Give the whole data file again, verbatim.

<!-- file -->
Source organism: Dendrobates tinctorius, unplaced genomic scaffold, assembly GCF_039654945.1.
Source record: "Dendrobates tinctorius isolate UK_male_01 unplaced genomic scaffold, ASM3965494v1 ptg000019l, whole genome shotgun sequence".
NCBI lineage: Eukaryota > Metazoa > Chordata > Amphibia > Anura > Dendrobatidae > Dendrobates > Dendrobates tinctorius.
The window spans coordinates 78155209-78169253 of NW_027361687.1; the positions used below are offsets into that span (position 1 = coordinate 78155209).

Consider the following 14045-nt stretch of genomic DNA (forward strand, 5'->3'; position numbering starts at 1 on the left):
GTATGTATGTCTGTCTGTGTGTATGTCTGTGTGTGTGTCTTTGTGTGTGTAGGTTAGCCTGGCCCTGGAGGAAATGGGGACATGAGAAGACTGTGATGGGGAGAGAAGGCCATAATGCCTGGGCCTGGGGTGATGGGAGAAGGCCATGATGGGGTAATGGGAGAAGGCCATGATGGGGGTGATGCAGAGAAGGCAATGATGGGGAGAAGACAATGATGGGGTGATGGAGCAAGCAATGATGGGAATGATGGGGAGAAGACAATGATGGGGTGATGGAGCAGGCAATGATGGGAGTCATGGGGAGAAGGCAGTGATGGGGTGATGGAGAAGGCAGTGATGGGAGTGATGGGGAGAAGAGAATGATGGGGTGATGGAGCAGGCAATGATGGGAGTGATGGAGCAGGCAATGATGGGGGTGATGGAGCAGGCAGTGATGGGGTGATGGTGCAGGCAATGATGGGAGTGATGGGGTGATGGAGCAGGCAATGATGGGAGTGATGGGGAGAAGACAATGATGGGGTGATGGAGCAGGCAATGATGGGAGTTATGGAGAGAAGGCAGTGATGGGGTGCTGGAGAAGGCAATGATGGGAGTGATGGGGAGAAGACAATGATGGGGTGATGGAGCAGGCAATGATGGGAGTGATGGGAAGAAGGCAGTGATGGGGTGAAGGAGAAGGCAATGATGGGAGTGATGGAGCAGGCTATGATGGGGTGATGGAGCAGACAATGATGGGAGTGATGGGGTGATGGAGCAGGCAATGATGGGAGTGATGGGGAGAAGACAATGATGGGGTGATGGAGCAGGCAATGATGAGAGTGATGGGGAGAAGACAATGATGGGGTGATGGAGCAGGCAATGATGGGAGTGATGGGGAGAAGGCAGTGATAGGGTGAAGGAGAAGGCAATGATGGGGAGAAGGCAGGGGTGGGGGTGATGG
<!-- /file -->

Source organism: Dendrobates tinctorius, unplaced genomic scaffold, assembly GCF_039654945.1.
Source record: "Dendrobates tinctorius isolate UK_male_01 unplaced genomic scaffold, ASM3965494v1 ptg000019l, whole genome shotgun sequence".
NCBI lineage: Eukaryota > Metazoa > Chordata > Amphibia > Anura > Dendrobatidae > Dendrobates > Dendrobates tinctorius.
The window spans coordinates 78155209-78169253 of NW_027361687.1; the positions used below are offsets into that span (position 1 = coordinate 78155209).

Consider the following 14045-nt stretch of genomic DNA (forward strand, 5'->3'; position numbering starts at 1 on the left):
GTATGTATGTCTGTCTGTGTGTATGTCTGTGTGTGTGTCTTTGTGTGTGTAGGTTAGCCTGGCCCTGGAGGAAATGGGGACATGAGAAGACTGTGATGGGGAGAGAAGGCCATAATGCCTGGGCCTGGGGTGATGGGAGAAGGCCATGATGGGGTAATGGGAGAAGGCCATGATGGGGGTGATGCAGAGAAGGCAATGATGGGGAGAAGACAATGATGGGGTGATGGAGCAAGCAATGATGGGAATGATGGGGAGAAGACAATGATGGGGTGATGGAGCAGGCAATGATGGGAGTCATGGGGAGAAGGCAGTGATGGGGTGATGGAGAAGGCAGTGATGGGAGTGATGGGGAGAAGAGAATGATGGGGTGATGGAGCAGGCAATGATGGGAGTGATGGAGCAGGCAATGATGGGGGTGATGGAGCAGGCAGTGATGGGGTGATGGTGCAGGCAATGATGGGAGTGATGGGGTGATGGAGCAGGCAATGATGGGAGTGATGGGGAGAAGACAATGATGGGGTGATGGAGCAGGCAATGATGGGAGTTATGGAGAGAAGGCAGTGATGGGGTGCTGGAGAAGGCAATGATGGGAGTGATGGGGAGAAGACAATGATGGGGTGATGGAGCAGGCAATGATGGGAGTGATGGGAAGAAGGCAGTGATGGGGTGAAGGAGAAGGCAATGATGGGAGTGATGGAGCAGGCTATGATGGGGTGATGGAGCAGACAATGATGGGAGTGATGGGGTGATGGAGCAGGCAATGATGGGAGTGATGGGGAGAAGACAATGATGGGGTGATGGAGCAGGCAATGATGAGAGTGATGGGGAGAAGACAATGATGGGGTGATGGAGCAGGCAATGATGGGAGTGATGGGGAGAAGGCAGTGATAGGGTGAAGGAGAAGGCAATGATGGGGAGAAGGCAGGGGTGGGGGTGATGG